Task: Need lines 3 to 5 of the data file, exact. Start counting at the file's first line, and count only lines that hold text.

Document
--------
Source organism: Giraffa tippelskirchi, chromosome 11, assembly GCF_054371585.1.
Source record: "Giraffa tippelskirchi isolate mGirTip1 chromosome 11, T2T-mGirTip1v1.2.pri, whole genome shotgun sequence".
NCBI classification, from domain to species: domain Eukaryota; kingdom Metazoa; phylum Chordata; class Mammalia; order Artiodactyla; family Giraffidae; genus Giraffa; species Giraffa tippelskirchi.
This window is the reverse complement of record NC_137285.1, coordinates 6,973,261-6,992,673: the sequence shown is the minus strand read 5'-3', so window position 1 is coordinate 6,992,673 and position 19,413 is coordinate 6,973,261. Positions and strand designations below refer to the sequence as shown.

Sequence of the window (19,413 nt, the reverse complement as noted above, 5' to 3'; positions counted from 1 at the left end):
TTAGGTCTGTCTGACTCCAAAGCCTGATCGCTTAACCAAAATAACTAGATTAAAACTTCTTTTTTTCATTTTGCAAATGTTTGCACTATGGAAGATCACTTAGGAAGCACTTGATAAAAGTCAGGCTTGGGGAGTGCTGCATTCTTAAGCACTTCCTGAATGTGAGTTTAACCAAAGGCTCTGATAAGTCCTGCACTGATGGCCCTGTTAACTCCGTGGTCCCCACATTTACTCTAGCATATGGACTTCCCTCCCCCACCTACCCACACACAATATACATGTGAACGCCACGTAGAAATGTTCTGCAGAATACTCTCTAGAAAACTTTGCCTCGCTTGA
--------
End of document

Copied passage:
NCBI classification, from domain to species: domain Eukaryota; kingdom Metazoa; phylum Chordata; class Mammalia; order Artiodactyla; family Giraffidae; genus Giraffa; species Giraffa tippelskirchi.
This window is the reverse complement of record NC_137285.1, coordinates 6,973,261-6,992,673: the sequence shown is the minus strand read 5'-3', so window position 1 is coordinate 6,992,673 and position 19,413 is coordinate 6,973,261. Positions and strand designations below refer to the sequence as shown.

Sequence of the window (19,413 nt, the reverse complement as noted above, 5' to 3'; positions counted from 1 at the left end):